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Easing Transition for Foster Youth with Disabilities

Featured, Research, Research Summary, Youth with Disabilities, Youth with Disabilities in Foster Care


Research Summary

At-a-Glance

The transition from youth to adulthood is difficult for youth in the foster care system, and even more so for youth with diagnosed disabilities. They are often unaware of the social supports available to them as adults, how to access these supports, and who to turn to for help. Vocational rehabilitation professionals can play a key role in the success of these young people by using best practices when working with them.

Key Findings

Approximately 40% to 47% of children in foster care also have an identified disability. The abrupt change from the foster system to independence can have negative negative impacts on earning and education outcomes. Study results showed that:

  • Participants who transitioned out of foster care had a household income 35% lower than the general population.
  • Approximately one-third were living below the poverty line and had no health insurance, and one-fifth had experienced homelessness.
  • Participant postsecondary education outcomes were low. Only 8% of participants completed a postsecondary degree and, by age 25, one-fifth of participants still had not earned a high school diploma or GED.

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    Encouraging Youth to Meet Transition Challenges

    Young adults with disabilities who have experienced foster care have many strengths. With practitioner encouragement, these strengths can be leveraged to help them meet the challenges of transitioning to a stable adult life. Vocational rehabilitation professionals working with these youth can support them by:

    • Honoring their resiliency and encouraging them to use it as a strength to overcome difficult situations they might encounter.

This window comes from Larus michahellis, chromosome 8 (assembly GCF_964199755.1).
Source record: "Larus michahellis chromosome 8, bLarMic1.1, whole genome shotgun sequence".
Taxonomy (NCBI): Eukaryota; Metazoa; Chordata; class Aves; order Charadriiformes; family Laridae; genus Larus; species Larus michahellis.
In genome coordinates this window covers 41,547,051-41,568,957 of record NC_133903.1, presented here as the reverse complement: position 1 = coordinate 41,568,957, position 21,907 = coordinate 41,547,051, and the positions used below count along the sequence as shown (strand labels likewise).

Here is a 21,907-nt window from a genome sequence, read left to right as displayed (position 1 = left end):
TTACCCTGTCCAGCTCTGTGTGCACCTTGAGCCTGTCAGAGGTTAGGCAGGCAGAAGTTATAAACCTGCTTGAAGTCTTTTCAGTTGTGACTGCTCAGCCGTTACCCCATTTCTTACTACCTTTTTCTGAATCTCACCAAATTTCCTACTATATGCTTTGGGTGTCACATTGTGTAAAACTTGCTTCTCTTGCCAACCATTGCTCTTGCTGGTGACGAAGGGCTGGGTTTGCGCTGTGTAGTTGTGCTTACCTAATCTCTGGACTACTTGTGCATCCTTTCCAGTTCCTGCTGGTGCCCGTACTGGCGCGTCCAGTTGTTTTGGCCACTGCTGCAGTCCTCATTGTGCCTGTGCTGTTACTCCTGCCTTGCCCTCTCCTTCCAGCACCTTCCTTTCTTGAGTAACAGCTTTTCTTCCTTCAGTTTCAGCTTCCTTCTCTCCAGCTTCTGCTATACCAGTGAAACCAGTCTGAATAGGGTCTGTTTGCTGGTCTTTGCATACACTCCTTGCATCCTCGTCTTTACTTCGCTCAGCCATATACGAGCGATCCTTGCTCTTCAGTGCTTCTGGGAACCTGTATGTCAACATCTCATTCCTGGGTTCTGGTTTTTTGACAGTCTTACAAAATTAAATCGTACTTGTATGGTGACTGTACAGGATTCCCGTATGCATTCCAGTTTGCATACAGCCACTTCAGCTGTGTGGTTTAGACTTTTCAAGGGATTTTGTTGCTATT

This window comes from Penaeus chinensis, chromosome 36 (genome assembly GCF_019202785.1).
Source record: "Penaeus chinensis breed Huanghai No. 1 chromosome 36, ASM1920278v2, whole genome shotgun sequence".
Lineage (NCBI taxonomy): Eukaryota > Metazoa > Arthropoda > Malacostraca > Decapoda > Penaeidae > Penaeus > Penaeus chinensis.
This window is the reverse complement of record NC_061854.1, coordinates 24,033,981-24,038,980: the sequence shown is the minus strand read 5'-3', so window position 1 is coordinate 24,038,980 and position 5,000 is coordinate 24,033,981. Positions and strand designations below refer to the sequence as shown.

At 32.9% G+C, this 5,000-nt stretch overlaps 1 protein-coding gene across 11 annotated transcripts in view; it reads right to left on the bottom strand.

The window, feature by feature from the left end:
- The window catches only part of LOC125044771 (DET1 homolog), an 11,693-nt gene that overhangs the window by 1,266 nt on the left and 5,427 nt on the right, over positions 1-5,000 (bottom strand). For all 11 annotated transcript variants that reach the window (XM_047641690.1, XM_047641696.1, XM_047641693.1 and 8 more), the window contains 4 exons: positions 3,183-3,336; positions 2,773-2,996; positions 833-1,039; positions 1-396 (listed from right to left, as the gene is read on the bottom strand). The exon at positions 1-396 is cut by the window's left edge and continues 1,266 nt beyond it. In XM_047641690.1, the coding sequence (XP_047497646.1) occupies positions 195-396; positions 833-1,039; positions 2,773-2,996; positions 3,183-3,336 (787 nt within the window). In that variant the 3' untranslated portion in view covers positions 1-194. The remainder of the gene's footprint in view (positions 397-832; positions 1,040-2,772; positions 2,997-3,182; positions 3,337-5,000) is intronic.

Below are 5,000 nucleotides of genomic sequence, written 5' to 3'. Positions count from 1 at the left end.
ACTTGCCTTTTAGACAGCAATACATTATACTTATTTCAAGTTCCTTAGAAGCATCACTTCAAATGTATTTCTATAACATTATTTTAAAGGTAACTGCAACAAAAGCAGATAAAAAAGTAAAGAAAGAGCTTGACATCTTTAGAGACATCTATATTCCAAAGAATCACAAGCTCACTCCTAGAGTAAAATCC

• Teaching them self-determination and self-advocacy skills so they can build stable, fulfilling lives.
    • Helping them invest in their own futures by assisting with transition plans.
    • Identifying financial and housing supports to improve transitional outcomes.
    • Working with them to access qualifying services, including mental health supports.

    More About the Research

    Participants in the study were referred by social workers, independent living specialists, university staff, and youth advocates. They had all received special education or identified as having a disability, graduated from high school or received a GED, been in foster care for more than 6 months during high school, and were between the ages of 18–24.

    Limitations:
    The study sample size was small, and researchers had difficulty recruiting enough participants to represent all genders. Youth came from the same geographic area, so those living in other states with different laws may not have had the same experiences. Researchers did not collect longitudinal data, which prohibited them from gauging the long-term impact of participant experiences.

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    Learn More

    Harwick, R., Lindstrom, L., & Unruh, D. (2017). In their own words: Overcoming barriers during the transition to adulthood for youth with disabilities who experienced foster care. Children and Youth Services Review, 73, 338-346.

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